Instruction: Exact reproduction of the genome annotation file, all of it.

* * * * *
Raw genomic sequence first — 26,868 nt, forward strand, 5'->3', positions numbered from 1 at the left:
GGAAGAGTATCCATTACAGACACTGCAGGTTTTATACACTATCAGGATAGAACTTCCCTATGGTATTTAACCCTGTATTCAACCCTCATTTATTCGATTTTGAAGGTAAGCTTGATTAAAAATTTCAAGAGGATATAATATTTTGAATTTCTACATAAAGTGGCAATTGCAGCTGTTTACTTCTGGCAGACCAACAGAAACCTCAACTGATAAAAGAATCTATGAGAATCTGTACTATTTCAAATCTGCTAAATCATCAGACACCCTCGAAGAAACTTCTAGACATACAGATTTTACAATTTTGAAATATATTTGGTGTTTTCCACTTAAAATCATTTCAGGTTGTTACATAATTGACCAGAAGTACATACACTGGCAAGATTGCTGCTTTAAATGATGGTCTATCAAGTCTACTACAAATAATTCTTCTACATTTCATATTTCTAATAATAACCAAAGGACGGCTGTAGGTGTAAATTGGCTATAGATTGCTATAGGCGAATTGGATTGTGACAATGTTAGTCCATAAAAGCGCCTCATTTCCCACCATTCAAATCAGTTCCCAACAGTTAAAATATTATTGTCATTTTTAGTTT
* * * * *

Raw genomic sequence first — 26,868 nt, forward strand, 5'->3', positions numbered from 1 at the left:
GGAAGAGTATCCATTACAGACACTGCAGGTTTTATACACTATCAGGATAGAACTTCCCTATGGTATTTAACCCTGTATTCAACCCTCATTTATTCGATTTTGAAGGTAAGCTTGATTAAAAATTTCAAGAGGATATAATATTTTGAATTTCTACATAAAGTGGCAATTGCAGCTGTTTACTTCTGGCAGACCAACAGAAACCTCAACTGATAAAAGAATCTATGAGAATCTGTACTATTTCAAATCTGCTAAATCATCAGACACCCTCGAAGAAACTTCTAGACATACAGATTTTACAATTTTGAAATATATTTGGTGTTTTCCACTTAAAATCATTTCAGGTTGTTACATAATTGACCAGAAGTACATACACTGGCAAGATTGCTGCTTTAAATGATGGTCTATCAAGTCTACTACAAATAATTCTTCTACATTTCATATTTCTAATAATAACCAAAGGACGGCTGTAGGTGTAAATTGGCTATAGATTGCTATAGGCGAATTGGATTGTGACAATGTTAGTCCATAAAAGCGCCTCATTTCCCACCATTCAAATCAGTTCCCAACAGTTAAAATATTATTGTCATTTTTAGTTT